Piggy’s Trading & Investing Tips: It all begins with a humble penny!

Source: piggybankadvisor.com

JUST as CNN’s Richard Quest would exclaim on his Quest Means Business show, “It all begins with a humble penny”, personal budgeting is the foundation of effective financial management.

Budgeting is a simple process that involves creating a plan on how to spend your money. In fact, it is recommended that you call it a “spending plan”.

Creating this spending plan allows you to determine in advance whether you will have enough money to do the things you need to do or would like to do.

 A spending plan motivates you to:

Gain control of your own finances;

Get out of or stay out of debt;

Create a nest egg for unforeseen expenses;

Resist the urge to spend impulsively; and

Achieve goals that you have set for yourself and your family.

Creating a detailed spending plan is key to managing your finances. It is also recommended that a spending plan be put down on paper or in a basic spreadsheet.

Overall, an accurate monthly spending plan can help individuals and households reach their financial goals, whether they are saving for a car, buying a home, or paying off student loans.

So, what’s the plan of action?

Draw up your spending plan (budget);

Commit to the plan and get your loved ones to buy in to it too; and

If you are unsure or unable to find ways to save, speak to a financial advisor.

As a guide, the following is the 100% rule of thumb spending plan:

Once you create your first spending plan, begin to use it and get a good feel for how it can keep your finances on track. Households and individuals can also want to map out their spending plans for six months to a year down the road.

By doing this, they can easily forecast which months finances may be tight and which ones they may have extra money. This assists in avoiding some financial shocks as well as slipping into debt.

Overall, Piggy believes that every penny has power and it is not about the quantum but all about what you do with the penny. One interesting avenue of preserving money is building a personal investment portfolio on the stock market.

In his book, The Intelligent Investor, Benjamin Graham describes an aggressive investor as an enterprising security buyer who desires and expects to attain better overall results than his defensive or passive companion.

According to Graham, it is important that the enterprising investor starts with a clear conception as to which courses of action offer reasonable chances of success and this may include the following:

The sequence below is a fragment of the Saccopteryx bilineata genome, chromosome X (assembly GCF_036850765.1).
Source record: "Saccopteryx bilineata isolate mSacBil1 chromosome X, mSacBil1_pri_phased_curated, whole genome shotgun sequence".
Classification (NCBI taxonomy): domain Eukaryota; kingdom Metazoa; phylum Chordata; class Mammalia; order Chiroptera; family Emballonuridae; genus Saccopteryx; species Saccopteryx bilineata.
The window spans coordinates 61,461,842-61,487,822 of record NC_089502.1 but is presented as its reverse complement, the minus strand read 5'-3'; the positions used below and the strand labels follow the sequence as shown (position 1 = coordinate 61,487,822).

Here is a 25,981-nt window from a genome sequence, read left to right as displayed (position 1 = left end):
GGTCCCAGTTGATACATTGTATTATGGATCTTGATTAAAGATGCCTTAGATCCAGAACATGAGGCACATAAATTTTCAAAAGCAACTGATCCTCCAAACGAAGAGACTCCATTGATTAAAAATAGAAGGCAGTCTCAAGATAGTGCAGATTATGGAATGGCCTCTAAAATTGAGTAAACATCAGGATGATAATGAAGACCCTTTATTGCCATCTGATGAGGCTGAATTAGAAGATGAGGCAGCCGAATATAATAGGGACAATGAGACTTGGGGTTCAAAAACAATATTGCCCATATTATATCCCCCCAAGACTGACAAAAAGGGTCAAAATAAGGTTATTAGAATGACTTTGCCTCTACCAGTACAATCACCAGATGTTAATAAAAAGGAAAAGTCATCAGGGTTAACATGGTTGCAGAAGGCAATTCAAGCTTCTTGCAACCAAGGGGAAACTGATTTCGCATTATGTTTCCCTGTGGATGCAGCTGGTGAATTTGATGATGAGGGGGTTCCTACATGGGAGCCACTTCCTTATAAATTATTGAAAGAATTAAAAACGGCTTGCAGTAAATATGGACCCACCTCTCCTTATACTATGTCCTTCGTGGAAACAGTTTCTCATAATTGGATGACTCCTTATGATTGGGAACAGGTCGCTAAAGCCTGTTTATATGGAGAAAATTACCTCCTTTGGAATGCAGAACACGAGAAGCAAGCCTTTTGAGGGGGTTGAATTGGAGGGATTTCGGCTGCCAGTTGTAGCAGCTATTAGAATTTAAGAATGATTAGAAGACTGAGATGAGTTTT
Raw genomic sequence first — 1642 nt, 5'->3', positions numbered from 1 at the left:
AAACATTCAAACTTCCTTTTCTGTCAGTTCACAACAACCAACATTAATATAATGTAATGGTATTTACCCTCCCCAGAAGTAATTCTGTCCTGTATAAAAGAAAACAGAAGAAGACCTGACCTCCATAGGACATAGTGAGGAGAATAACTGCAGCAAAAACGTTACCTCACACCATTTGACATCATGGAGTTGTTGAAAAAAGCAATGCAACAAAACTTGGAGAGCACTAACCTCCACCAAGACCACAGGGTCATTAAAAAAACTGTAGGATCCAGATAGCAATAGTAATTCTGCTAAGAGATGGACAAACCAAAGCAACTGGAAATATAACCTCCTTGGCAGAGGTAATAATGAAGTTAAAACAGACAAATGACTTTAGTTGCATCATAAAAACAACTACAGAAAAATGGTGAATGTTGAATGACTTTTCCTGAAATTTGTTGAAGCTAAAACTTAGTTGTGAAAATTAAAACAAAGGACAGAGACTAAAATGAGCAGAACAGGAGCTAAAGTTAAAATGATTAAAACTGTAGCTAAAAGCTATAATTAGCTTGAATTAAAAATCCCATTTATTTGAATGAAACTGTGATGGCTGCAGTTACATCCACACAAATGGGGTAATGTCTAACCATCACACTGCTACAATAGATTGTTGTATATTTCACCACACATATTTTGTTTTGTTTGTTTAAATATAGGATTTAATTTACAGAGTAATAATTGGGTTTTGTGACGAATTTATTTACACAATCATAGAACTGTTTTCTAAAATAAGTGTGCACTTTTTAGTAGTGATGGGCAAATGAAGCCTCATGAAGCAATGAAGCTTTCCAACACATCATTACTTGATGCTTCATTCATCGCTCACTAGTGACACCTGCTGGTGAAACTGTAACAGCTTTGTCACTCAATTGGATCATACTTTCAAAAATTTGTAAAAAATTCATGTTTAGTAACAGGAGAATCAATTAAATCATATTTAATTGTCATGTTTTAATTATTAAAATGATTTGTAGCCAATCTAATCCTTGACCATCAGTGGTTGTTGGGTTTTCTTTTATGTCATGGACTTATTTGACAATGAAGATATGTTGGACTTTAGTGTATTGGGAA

Trading in the market: this means buying stocks when the market has been advancing and selling them after it has moved downwards.

Short-term selectivity: this means buying stocks of companies which are reporting or expected to report increased earnings, or for which some other favourable development is anticipated.

Long-term selectivity: the emphasis here will be on an excellent record of past growth which is considered likely to continue in the future. In some cases, also the “investor” may choose companies which have not yet shown impressive results but are expected to establish a high earning power later.

According to Graham, stock trading is not an operation, “which on thorough analysis” offers safety of principal and a satisfactory return.

In his endeavour to select the most promising stocks, the investor faces obstacles like human fallibility and competition. He may be wrong in his estimate of the future while the current market price may already fully reflect what he is anticipating. Overall, there is a possibility of outright errors.

Graham then comes up with a conclusion that: to enjoy a reasonable chance for continued better than expected results, the investor must follow policies that are (i) inherently sound and promising, and (ii) are not popular on the market.

Piggy believes that the answer lies in developing a sound investment policy and strategy over time. The stock market has various possibilities of achieving better than expected results.

There is a huge list of securities from which a fair number can be identified as undervalued by logical and reasonably dependable standards.

Here are some of Warren Buffet’s investment principles that one can build on:

Invest in what you know

Before buying a stock, list the criteria

Be aggressive during tough times

Do not worry about the day-to-day market movements

Buy Buffett’s stocks

Learn more about monet, investing and trading by joining a PiggyBankAdvisor WhatsApp Group (+263 78 358 4745).

Matsika is the head of research at Morgan&Co, and founder of piggybankadvisor.com. — [email protected]/ [email protected] or +263 783 584 745.

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